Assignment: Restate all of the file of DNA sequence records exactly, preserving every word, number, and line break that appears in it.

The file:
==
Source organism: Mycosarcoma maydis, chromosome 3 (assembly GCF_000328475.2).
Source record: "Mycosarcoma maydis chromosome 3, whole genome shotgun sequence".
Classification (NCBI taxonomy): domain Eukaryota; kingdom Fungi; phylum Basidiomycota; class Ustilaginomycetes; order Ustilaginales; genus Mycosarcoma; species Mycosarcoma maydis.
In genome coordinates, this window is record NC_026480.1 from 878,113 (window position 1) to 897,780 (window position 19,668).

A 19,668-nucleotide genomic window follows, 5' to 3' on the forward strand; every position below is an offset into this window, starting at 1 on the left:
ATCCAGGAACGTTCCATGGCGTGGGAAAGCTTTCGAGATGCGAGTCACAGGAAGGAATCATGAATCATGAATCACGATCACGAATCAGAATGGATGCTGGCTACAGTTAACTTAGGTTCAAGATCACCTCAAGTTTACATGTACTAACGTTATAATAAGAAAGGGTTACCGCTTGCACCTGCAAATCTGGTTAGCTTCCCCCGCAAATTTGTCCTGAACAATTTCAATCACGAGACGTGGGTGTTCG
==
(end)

Source organism: Mycosarcoma maydis, chromosome 3 (assembly GCF_000328475.2).
Source record: "Mycosarcoma maydis chromosome 3, whole genome shotgun sequence".
Classification (NCBI taxonomy): domain Eukaryota; kingdom Fungi; phylum Basidiomycota; class Ustilaginomycetes; order Ustilaginales; genus Mycosarcoma; species Mycosarcoma maydis.
In genome coordinates, this window is record NC_026480.1 from 878,113 (window position 1) to 897,780 (window position 19,668).

A 19,668-nucleotide genomic window follows, 5' to 3' on the forward strand; every position below is an offset into this window, starting at 1 on the left:
ATCCAGGAACGTTCCATGGCGTGGGAAAGCTTTCGAGATGCGAGTCACAGGAAGGAATCATGAATCATGAATCACGATCACGAATCAGAATGGATGCTGGCTACAGTTAACTTAGGTTCAAGATCACCTCAAGTTTACATGTACTAACGTTATAATAAGAAAGGGTTACCGCTTGCACCTGCAAATCTGGTTAGCTTCCCCCGCAAATTTGTCCTGAACAATTTCAATCACGAGACGTGGGTGTTCG